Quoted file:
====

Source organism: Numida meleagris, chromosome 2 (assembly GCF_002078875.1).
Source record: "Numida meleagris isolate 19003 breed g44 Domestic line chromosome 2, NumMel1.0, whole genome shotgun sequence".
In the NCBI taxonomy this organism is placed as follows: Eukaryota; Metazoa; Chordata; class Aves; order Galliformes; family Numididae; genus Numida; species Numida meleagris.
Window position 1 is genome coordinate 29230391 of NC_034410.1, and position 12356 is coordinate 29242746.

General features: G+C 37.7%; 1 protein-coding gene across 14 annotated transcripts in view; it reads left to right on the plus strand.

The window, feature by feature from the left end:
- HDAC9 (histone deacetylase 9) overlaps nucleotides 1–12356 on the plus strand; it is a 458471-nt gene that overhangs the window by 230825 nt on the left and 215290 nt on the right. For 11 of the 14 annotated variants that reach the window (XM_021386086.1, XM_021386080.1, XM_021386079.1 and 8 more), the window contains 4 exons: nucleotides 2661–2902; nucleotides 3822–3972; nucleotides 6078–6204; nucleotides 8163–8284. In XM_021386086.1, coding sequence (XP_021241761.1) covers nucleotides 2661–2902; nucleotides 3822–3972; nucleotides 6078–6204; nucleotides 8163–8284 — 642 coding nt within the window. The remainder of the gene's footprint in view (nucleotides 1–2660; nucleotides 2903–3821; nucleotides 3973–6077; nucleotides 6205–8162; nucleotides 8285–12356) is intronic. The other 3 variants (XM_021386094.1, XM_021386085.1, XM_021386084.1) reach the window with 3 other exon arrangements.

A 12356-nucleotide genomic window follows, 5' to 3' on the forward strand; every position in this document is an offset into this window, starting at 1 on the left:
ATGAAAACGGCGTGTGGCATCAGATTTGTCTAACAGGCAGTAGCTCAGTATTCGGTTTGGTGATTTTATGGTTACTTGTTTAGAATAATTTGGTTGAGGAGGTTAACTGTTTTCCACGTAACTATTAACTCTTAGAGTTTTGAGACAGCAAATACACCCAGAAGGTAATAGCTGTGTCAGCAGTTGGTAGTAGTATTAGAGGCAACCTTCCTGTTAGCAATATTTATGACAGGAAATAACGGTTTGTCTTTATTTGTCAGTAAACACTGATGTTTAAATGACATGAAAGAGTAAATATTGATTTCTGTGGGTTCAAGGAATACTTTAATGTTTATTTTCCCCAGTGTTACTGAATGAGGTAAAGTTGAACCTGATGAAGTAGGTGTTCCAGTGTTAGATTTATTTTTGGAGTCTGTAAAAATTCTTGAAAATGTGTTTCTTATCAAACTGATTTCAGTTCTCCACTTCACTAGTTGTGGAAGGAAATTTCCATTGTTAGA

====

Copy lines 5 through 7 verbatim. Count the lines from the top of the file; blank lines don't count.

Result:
General features: G+C 37.7%; 1 protein-coding gene across 14 annotated transcripts in view; it reads left to right on the plus strand.

The window, feature by feature from the left end:
- HDAC9 (histone deacetylase 9) overlaps nucleotides 1–12356 on the plus strand; it is a 458471-nt gene that overhangs the window by 230825 nt on the left and 215290 nt on the right. For 11 of the 14 annotated variants that reach the window (XM_021386086.1, XM_021386080.1, XM_021386079.1 and 8 more), the window contains 4 exons: nucleotides 2661–2902; nucleotides 3822–3972; nucleotides 6078–6204; nucleotides 8163–8284. In XM_021386086.1, coding sequence (XP_021241761.1) covers nucleotides 2661–2902; nucleotides 3822–3972; nucleotides 6078–6204; nucleotides 8163–8284 — 642 coding nt within the window. The remainder of the gene's footprint in view (nucleotides 1–2660; nucleotides 2903–3821; nucleotides 3973–6077; nucleotides 6205–8162; nucleotides 8285–12356) is intronic. The other 3 variants (XM_021386094.1, XM_021386085.1, XM_021386084.1) reach the window with 3 other exon arrangements.